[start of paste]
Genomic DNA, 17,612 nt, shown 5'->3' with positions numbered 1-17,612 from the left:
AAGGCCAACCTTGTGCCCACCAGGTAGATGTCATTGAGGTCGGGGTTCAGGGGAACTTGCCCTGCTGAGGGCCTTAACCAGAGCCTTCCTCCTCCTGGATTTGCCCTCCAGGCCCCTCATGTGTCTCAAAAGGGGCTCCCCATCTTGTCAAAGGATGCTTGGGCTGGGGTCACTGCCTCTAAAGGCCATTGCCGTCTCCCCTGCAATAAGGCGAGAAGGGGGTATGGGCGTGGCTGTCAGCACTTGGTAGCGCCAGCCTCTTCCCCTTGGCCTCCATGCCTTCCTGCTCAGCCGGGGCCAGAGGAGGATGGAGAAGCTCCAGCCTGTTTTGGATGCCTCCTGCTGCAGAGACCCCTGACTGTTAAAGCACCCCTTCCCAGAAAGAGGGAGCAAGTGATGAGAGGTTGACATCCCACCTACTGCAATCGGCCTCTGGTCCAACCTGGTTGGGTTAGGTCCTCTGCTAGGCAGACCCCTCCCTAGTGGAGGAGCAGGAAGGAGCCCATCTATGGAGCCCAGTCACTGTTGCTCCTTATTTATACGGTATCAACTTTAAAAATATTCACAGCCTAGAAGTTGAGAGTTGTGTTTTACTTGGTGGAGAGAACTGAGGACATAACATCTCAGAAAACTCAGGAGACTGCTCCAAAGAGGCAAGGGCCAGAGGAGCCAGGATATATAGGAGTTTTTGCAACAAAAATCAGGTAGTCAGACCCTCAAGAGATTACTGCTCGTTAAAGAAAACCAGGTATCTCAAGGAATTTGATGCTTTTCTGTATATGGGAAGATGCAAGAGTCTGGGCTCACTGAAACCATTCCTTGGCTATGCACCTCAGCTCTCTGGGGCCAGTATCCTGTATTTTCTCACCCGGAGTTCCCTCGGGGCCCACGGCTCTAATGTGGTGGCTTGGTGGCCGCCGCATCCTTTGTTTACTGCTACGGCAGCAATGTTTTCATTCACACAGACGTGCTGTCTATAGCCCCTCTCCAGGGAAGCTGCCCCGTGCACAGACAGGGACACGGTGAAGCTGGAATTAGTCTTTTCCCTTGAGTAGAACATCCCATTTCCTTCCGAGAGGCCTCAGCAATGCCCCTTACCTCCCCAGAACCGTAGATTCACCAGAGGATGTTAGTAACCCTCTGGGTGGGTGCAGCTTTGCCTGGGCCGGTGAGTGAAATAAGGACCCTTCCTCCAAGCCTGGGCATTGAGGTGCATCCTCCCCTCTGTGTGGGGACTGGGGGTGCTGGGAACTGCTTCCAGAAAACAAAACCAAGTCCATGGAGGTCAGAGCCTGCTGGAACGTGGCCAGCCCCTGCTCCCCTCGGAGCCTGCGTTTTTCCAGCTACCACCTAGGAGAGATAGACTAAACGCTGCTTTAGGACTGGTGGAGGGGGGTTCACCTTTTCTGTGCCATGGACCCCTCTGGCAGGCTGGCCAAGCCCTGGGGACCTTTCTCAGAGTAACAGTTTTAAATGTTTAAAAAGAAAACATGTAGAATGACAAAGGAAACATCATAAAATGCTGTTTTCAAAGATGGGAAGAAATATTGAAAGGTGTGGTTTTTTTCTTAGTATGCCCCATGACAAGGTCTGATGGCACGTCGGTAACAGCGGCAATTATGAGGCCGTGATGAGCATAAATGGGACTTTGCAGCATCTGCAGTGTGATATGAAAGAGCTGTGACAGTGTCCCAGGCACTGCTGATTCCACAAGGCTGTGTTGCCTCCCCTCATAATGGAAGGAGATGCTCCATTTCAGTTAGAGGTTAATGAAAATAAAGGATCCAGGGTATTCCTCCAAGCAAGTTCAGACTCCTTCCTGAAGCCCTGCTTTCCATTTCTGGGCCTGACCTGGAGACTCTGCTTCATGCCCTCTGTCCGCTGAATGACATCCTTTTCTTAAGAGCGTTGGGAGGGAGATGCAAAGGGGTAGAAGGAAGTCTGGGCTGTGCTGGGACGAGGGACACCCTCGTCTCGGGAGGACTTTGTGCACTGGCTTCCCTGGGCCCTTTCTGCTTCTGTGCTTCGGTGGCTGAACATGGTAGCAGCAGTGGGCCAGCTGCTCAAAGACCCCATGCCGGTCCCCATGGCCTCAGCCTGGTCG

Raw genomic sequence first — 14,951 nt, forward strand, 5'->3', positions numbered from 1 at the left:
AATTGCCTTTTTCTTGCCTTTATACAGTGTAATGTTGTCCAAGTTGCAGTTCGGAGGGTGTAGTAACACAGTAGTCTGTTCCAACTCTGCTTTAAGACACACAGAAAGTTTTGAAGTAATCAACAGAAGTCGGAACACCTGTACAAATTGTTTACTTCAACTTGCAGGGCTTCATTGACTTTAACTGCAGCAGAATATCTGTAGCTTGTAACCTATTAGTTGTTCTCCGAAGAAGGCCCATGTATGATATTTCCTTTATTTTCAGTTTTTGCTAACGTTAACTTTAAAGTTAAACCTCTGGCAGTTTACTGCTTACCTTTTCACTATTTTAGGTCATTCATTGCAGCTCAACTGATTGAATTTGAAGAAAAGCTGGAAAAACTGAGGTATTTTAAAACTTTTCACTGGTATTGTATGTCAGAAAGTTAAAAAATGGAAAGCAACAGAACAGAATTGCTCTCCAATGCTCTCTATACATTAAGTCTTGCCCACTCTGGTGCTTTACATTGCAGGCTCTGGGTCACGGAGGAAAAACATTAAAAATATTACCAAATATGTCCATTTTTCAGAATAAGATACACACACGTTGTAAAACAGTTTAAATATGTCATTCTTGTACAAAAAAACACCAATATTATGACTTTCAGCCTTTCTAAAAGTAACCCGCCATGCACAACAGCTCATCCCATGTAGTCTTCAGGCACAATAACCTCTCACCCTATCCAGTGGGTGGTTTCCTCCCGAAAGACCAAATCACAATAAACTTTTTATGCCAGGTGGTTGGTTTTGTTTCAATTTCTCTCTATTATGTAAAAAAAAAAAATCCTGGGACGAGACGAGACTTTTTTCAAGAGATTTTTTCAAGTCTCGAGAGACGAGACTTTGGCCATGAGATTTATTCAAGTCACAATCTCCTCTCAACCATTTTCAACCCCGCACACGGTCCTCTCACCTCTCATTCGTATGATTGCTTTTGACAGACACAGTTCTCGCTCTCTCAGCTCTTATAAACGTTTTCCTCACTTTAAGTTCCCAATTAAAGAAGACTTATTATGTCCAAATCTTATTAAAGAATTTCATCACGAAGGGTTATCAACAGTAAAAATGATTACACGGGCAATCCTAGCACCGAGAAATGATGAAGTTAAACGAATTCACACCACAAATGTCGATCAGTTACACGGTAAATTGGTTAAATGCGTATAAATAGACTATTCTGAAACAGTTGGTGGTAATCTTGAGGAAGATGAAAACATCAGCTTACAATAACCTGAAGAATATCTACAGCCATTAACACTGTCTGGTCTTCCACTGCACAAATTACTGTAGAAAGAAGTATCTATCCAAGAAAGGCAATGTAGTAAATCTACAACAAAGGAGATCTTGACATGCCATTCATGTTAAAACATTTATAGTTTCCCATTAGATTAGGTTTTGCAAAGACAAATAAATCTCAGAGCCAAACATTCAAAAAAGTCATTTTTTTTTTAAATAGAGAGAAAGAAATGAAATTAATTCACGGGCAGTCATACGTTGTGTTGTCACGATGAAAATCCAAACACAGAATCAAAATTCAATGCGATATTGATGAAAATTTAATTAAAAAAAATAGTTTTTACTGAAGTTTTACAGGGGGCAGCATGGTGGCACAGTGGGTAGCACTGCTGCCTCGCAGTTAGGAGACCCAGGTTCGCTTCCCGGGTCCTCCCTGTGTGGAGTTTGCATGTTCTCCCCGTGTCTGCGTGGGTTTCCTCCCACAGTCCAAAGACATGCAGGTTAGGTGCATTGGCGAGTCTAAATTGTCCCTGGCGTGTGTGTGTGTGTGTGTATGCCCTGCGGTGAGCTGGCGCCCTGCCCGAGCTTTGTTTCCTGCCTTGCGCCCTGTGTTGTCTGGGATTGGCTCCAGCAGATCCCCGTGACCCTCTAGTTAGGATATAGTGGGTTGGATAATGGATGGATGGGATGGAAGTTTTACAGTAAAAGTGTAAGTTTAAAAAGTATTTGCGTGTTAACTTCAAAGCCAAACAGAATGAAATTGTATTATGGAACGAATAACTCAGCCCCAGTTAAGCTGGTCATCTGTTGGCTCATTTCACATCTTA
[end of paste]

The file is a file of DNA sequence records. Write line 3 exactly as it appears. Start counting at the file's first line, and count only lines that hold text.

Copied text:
Raw genomic sequence first — 14,951 nt, forward strand, 5'->3', positions numbered from 1 at the left: